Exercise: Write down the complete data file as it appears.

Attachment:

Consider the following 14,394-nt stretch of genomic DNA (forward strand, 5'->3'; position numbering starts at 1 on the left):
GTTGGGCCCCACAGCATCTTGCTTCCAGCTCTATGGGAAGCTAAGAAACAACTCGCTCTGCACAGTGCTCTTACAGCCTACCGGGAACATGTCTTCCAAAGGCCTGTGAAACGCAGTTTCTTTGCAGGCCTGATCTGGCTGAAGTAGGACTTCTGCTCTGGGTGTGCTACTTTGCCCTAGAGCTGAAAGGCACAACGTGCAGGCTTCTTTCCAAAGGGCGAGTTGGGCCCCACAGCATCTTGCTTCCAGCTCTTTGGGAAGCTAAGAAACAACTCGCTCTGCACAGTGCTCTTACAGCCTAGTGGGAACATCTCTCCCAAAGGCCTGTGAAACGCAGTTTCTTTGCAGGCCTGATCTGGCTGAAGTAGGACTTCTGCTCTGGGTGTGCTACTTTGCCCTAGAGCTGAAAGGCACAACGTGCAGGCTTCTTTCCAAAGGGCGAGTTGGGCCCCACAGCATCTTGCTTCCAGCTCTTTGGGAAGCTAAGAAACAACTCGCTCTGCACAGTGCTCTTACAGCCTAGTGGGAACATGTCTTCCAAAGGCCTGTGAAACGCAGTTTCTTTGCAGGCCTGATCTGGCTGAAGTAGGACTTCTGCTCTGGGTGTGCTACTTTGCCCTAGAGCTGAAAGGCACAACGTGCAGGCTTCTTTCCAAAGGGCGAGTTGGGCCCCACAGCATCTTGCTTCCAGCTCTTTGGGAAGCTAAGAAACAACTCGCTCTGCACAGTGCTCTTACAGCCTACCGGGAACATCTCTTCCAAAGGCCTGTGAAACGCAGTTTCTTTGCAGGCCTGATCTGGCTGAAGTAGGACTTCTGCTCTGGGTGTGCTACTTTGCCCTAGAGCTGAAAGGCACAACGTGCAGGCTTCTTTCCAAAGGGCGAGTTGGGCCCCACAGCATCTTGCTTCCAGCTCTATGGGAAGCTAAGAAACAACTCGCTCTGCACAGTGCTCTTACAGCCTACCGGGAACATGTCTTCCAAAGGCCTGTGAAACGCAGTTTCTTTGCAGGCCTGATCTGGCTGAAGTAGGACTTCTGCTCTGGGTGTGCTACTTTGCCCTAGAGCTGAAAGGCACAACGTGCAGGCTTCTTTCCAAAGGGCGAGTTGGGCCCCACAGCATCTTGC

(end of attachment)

Consider the following 14,394-nt stretch of genomic DNA (forward strand, 5'->3'; position numbering starts at 1 on the left):
GTTGGGCCCCACAGCATCTTGCTTCCAGCTCTATGGGAAGCTAAGAAACAACTCGCTCTGCACAGTGCTCTTACAGCCTACCGGGAACATGTCTTCCAAAGGCCTGTGAAACGCAGTTTCTTTGCAGGCCTGATCTGGCTGAAGTAGGACTTCTGCTCTGGGTGTGCTACTTTGCCCTAGAGCTGAAAGGCACAACGTGCAGGCTTCTTTCCAAAGGGCGAGTTGGGCCCCACAGCATCTTGCTTCCAGCTCTTTGGGAAGCTAAGAAACAACTCGCTCTGCACAGTGCTCTTACAGCCTAGTGGGAACATCTCTCCCAAAGGCCTGTGAAACGCAGTTTCTTTGCAGGCCTGATCTGGCTGAAGTAGGACTTCTGCTCTGGGTGTGCTACTTTGCCCTAGAGCTGAAAGGCACAACGTGCAGGCTTCTTTCCAAAGGGCGAGTTGGGCCCCACAGCATCTTGCTTCCAGCTCTTTGGGAAGCTAAGAAACAACTCGCTCTGCACAGTGCTCTTACAGCCTAGTGGGAACATGTCTTCCAAAGGCCTGTGAAACGCAGTTTCTTTGCAGGCCTGATCTGGCTGAAGTAGGACTTCTGCTCTGGGTGTGCTACTTTGCCCTAGAGCTGAAAGGCACAACGTGCAGGCTTCTTTCCAAAGGGCGAGTTGGGCCCCACAGCATCTTGCTTCCAGCTCTTTGGGAAGCTAAGAAACAACTCGCTCTGCACAGTGCTCTTACAGCCTACCGGGAACATCTCTTCCAAAGGCCTGTGAAACGCAGTTTCTTTGCAGGCCTGATCTGGCTGAAGTAGGACTTCTGCTCTGGGTGTGCTACTTTGCCCTAGAGCTGAAAGGCACAACGTGCAGGCTTCTTTCCAAAGGGCGAGTTGGGCCCCACAGCATCTTGCTTCCAGCTCTATGGGAAGCTAAGAAACAACTCGCTCTGCACAGTGCTCTTACAGCCTACCGGGAACATGTCTTCCAAAGGCCTGTGAAACGCAGTTTCTTTGCAGGCCTGATCTGGCTGAAGTAGGACTTCTGCTCTGGGTGTGCTACTTTGCCCTAGAGCTGAAAGGCACAACGTGCAGGCTTCTTTCCAAAGGGCGAGTTGGGCCCCACAGCATCTTGC